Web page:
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Fender style slab sawn neck question - grain orientation

Is there a preferred direction for grain orientation on a slab sawn maple Fender style neck?

In other words, is it better to have the grain rings running concave towards the fingerboard, or the other way, away from the fingerboard? Or is it irrelevant in regards to the structural integrity of the neck?

I know normally slab sawn wood will curl in the opposite path of the direction of the grain, but if properly dried and selected, it normally isn't an issue. In all my years of reading up on this, I've never seen a discussion on it.....

Thanks.

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My thinking is as you look at the end grain the grain should run vertcically giving the wood a much better chance
at stability against the force applied along the length of the neck.Like this> llll not this > =
It makes more sense to have the grain so the growth rings are convex towards the fingerboard. The grain rings can be thought of as arches which in theory should be harder to compress than the opposite direction.
I am curious..Is that how Fender necks are oriented?
All I have is an old Mustang, the growth rings pretty much run at 45 deg relative to the plane of the fingerboard, pretty much the whole neck width. I'm thinking maple is strong enough that it doesn't matter. I was just curious what other peoples experiences were....
I don't think fender takes the time to orient the grain on most of their necks. I feel that maple is rigid enough especially with a laminated board that the orientation won't make or break a neck.
Correct, you will seldom ever /never see a quarterswan orientation Fender neck as they don't usually get their lumber that way - it's generally flatsawn - but this is not a rule. The other issue is that the maple is generally strong enough due to the dimension and construction of the Fender neck style as to be impervious to issues of grain orientation. Within normal specs the flatsawn vs quartersawn forum nazi's endless prattlings are null and void as the wood is not sufficiently stressed as to exhibit any significant difference in it's behaviour. Additionally, I have some old hard rock maple with 25 growth rings per inch in flatsawn orientation - a very cold climate tree which is as hard and stiff as iron - the orientation of this kind of stuff is inconsequential as it doesn't move in any direction.

The kiln drying and selection process for fender lumber in the USA appears consistently good and the ample supply of quality maple (a Canadian weed tree) means this will not be an issue. But, Chinese, Indonesian and lower Khasakstan production Fenders are a different kettle of fish altogether - I have come across a significant number of dodgy necks (particularly bass necks) as to be wary of these countries of origin.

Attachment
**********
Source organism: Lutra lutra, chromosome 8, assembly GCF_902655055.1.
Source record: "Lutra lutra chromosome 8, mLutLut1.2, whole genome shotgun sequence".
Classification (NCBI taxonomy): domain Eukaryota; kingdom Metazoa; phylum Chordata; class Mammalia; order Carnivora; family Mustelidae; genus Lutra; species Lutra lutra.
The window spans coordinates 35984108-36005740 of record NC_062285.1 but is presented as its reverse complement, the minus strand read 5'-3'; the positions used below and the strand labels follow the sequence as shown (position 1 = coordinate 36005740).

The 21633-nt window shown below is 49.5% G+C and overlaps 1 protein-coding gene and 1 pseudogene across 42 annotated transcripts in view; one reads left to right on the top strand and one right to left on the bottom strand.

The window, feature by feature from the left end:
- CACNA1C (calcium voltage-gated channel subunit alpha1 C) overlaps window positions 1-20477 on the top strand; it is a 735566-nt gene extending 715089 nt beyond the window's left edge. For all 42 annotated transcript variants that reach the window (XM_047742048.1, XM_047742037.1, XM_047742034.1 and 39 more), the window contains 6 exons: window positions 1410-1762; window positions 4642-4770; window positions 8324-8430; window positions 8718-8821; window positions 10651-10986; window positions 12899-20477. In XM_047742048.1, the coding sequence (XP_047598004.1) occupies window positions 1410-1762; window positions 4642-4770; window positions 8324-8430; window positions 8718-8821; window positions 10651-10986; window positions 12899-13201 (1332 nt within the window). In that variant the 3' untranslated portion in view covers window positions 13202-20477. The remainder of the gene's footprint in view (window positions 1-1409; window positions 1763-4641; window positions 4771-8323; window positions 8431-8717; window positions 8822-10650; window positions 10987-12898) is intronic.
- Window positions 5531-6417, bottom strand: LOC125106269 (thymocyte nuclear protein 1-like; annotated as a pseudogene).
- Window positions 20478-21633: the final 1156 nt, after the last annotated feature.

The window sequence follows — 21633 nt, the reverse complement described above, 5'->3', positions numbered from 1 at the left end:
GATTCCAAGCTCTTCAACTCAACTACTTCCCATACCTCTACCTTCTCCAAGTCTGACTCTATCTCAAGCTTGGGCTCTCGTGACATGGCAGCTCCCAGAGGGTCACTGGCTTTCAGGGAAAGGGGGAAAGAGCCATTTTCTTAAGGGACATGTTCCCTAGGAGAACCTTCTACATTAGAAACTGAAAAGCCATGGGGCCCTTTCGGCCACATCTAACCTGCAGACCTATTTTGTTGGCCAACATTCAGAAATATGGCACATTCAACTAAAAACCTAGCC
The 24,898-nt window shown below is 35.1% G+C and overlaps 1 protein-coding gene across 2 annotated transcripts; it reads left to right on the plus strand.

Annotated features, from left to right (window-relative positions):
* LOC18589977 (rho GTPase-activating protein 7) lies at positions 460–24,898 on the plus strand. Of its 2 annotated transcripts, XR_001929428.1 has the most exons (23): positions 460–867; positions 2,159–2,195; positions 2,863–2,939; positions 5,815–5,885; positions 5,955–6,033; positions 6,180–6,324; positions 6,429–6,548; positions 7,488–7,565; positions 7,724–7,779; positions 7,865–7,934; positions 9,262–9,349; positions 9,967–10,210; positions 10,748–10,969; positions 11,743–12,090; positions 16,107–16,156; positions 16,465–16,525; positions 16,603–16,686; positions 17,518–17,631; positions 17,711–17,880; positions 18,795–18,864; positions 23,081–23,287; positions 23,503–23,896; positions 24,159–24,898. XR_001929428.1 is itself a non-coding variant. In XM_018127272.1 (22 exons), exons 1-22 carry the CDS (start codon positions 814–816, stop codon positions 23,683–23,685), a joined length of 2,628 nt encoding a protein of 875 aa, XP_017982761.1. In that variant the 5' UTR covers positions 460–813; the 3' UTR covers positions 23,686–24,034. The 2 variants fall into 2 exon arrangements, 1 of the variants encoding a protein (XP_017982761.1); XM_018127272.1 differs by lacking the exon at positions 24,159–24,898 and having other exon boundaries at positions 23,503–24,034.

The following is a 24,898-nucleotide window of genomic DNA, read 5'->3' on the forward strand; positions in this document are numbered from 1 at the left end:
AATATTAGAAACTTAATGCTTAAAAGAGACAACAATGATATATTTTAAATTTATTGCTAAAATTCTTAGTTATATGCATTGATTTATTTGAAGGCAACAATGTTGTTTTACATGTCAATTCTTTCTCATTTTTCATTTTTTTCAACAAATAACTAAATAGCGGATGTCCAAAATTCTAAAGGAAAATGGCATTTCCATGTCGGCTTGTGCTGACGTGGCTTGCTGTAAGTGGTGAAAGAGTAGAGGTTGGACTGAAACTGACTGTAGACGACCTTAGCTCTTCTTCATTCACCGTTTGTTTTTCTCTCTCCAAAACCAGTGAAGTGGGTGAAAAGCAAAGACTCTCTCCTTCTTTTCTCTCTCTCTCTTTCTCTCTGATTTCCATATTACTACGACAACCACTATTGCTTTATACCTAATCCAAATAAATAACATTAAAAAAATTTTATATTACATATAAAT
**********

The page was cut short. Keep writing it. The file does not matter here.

The necks on Mexi Fenders can be squirrelly too. I've had many come through that have taken a bad upbow set, rendering the truss rod ineffective,
With this post in mind; I looked at about twenty USA Fenders from the sixties forward. I saw everything except cup face down. I agree with the off-shore fender/clone observation. Many are just bent/warped beyond reason. A shame since it is mostly young people buying these. The cheap Floyd Rose bridges are just as frustrating.
Tom, you've raised an issue that needs publication far and wide.......how many budding luthiers have done their day and their profit margin trying to fix a 'toy' Floyd Rose that 'wont stay in tune'.......once these cheese metal units have burred or worn their pivoting edges they are finished , a throw away item - any attempts to dress the worn knife edge just exposes softer metal which will last for a heartbeat in playing conditions. The hardened original Floyds, and the Schaller and Ibanez units with replaceable hardened steel pivots are great but it seems the rest are useless. All the other cheap units are just stage props and fashion accessories.
Tom,

Thanks for taking the time to check this. I guess it stands to reason that if Fender does it this way, it must be for a reason.....
Rusty - I preach this daily. I have been installing stop blocks under the springs to solve the issue.

edit: that should read 'to mitigate the issue'. It gives them the option of actually tuning the guitar. :)

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